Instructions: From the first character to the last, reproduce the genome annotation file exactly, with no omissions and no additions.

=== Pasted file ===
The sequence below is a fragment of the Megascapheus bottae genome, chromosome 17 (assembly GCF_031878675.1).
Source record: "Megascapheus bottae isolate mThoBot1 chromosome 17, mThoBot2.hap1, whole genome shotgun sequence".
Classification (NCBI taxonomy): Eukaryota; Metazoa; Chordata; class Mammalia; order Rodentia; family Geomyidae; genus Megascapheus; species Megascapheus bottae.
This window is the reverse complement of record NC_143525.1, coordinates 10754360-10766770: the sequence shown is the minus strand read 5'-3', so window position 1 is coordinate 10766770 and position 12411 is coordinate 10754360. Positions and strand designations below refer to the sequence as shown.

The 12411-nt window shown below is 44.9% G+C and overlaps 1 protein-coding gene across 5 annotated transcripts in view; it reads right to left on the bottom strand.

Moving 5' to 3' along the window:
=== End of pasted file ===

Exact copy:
The sequence below is a fragment of the Megascapheus bottae genome, chromosome 17 (assembly GCF_031878675.1).
Source record: "Megascapheus bottae isolate mThoBot1 chromosome 17, mThoBot2.hap1, whole genome shotgun sequence".
Classification (NCBI taxonomy): Eukaryota; Metazoa; Chordata; class Mammalia; order Rodentia; family Geomyidae; genus Megascapheus; species Megascapheus bottae.
This window is the reverse complement of record NC_143525.1, coordinates 10754360-10766770: the sequence shown is the minus strand read 5'-3', so window position 1 is coordinate 10766770 and position 12411 is coordinate 10754360. Positions and strand designations below refer to the sequence as shown.

The 12411-nt window shown below is 44.9% G+C and overlaps 1 protein-coding gene across 5 annotated transcripts in view; it reads right to left on the bottom strand.

Moving 5' to 3' along the window: